I Am an Elephant Lorraine Villaroel writings

I am woefully inadequate! I am powerful beyond measure! I am shy. I am confident! I am an introvert. I am an extrovert! I am self-assured! I am a kick-ass b**ch! I am a softie!

When I was about nine or ten, my class had to memorise the poem, The Blind Men and the Elephant by John Godfrey Saxe. I loved that poem and although I have no recollection of any discussion of its meaning, it has floated in and out of my consciousness throughout my life, each time with new understanding. Oh, the wisdom of teachers!

How often do we choose to define ourselves by what others see? How often do we define others based on what we see?  Do we define them and ourselves by a particular action? Even when our interactions are stormy, resulting in hurt and pain, should we be boxed and labelled as being the interaction?

There is a passage of scripture that describes Jesus in a fit of anger in the temple, smashing stalls and tumbling down tables. He makes a whip from ropes and driving out the animals, shouts, ‘Get out of here! Stop making my Father’s house a place for making money.

I imagine the onlookers and the people whose livelihoods have just been scattered, watching on in shock and horror.  I imagine one holding back the other, trying to avoid a knock-down, drag out fight in this holy place. How must they have labelled this man? In what box would some have forever placed him?  Thereafter dismissing him and talking about the “real Jesus” whenever word of a miracle came their way?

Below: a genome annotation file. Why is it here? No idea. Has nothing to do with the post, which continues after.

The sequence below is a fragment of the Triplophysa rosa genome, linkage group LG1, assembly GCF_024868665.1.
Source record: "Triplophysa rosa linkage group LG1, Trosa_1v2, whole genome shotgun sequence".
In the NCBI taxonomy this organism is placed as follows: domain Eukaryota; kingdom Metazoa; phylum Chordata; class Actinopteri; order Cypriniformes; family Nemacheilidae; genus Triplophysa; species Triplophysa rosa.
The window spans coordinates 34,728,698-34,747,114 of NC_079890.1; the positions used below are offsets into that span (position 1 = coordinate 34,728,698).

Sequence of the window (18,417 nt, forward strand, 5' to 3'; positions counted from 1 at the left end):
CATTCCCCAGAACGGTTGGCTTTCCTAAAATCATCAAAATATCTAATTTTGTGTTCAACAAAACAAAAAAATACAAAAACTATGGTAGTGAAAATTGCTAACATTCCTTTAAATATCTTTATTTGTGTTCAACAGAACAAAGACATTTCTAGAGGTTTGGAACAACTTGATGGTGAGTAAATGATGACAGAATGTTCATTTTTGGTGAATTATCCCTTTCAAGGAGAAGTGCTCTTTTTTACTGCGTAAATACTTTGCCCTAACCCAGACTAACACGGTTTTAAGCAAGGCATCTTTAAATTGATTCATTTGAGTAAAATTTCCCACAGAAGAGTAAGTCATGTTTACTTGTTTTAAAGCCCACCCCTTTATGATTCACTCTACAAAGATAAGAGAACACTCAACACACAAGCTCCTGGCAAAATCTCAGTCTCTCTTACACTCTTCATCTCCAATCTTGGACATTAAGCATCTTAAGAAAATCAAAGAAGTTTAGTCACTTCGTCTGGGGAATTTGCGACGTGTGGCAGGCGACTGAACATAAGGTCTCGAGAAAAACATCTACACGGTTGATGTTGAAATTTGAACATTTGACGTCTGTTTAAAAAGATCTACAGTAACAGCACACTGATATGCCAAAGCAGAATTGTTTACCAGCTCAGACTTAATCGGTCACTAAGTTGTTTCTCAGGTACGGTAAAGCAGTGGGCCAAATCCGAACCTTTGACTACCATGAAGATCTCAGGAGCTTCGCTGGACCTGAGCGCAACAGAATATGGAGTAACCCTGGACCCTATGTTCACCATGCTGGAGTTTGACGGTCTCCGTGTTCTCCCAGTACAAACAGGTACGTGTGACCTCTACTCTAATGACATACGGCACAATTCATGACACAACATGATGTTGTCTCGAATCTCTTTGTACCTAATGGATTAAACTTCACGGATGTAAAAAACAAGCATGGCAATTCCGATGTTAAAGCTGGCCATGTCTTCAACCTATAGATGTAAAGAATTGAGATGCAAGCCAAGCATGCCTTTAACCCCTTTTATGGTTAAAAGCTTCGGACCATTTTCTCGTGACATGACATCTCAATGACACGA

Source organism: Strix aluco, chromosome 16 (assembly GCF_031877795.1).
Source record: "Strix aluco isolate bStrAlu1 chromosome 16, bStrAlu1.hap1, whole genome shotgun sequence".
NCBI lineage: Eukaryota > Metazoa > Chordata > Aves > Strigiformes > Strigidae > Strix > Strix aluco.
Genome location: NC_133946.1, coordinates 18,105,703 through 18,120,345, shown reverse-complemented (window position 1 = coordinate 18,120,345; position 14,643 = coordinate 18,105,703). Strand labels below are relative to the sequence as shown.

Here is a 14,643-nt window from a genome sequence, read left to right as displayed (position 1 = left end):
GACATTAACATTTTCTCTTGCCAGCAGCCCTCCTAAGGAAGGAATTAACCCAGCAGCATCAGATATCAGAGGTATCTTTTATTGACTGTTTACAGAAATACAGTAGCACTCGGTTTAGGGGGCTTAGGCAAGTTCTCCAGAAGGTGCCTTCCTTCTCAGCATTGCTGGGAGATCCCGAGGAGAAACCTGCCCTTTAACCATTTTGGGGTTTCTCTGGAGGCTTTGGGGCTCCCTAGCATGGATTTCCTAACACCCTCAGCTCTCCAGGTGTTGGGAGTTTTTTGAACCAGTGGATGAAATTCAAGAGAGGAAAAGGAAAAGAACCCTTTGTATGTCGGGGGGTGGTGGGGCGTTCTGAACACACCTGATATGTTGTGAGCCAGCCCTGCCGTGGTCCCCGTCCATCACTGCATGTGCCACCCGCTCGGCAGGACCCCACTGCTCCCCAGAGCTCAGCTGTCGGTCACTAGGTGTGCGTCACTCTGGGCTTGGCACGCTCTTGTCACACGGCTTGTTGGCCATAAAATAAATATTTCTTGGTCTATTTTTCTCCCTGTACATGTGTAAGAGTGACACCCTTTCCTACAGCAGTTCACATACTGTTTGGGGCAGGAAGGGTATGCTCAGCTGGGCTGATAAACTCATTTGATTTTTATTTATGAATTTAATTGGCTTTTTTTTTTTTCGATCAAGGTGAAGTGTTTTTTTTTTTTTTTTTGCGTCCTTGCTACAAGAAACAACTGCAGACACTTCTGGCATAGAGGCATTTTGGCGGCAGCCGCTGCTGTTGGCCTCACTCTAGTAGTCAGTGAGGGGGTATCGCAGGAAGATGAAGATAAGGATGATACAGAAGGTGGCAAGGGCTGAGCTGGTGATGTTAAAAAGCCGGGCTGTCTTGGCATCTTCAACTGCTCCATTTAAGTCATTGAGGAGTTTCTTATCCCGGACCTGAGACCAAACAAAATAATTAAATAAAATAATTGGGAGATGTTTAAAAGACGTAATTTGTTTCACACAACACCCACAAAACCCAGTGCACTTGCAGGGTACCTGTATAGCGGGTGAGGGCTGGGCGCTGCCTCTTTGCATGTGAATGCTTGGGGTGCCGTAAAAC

The Blind Men and the Elephant in Lorraine Villaroel writings

Very often our conditioning leads us to believe that the world is a black and white place, and consequentially so are we.  A thing is either this or that, right or wrong, good or bad.  In such a world, there’s little room or tolerance for the wavy, brightly coloured, sometimes broken lines.  When we are constantly judging or being judged, we eventually tie ourselves up in knots, trying to live up to some standard or the other, to some person or institution’s idea of who we are or should be.  Life then becomes a weight that we carry, a burden on our shoulders from which we seek relief. We forget that Joy, our true nature, comes from Acceptance of our whole human self. And in understanding this, our multi-facet nature, we get to live – to experience life to its fullest.

I don’t ever want to get up Lorraine Villaroel writings

There are many times when, caught up in clouds of expectations I get lost in my actions – confusing them with who I really am – a soul on a path of learning.  Sometimes the learning is hard. Sometimes the lessons need to be repeated – again and again. Sometimes I fall. And sometimes, feeling misunderstood and engulfed in a world of opinions, I don’t ever want to get up. Then in a moment of spectacular illumination, the voice of the poet whispers to me,

“So, oft in theologic wars, the disputants, I ween, tread on in utter ignorance, of what each other mean, and prate about the elephant, not one of them has seen!”

John Godfrey Saxe

A new understand is revealed and I know that my only obligation is to be true to my intent. To pay close attention and ensure that my intentions are powered only by Love.  Herein lies my Power. This is what runs through my very core. That is what and who I see in its entirety.

I Am an Elephant!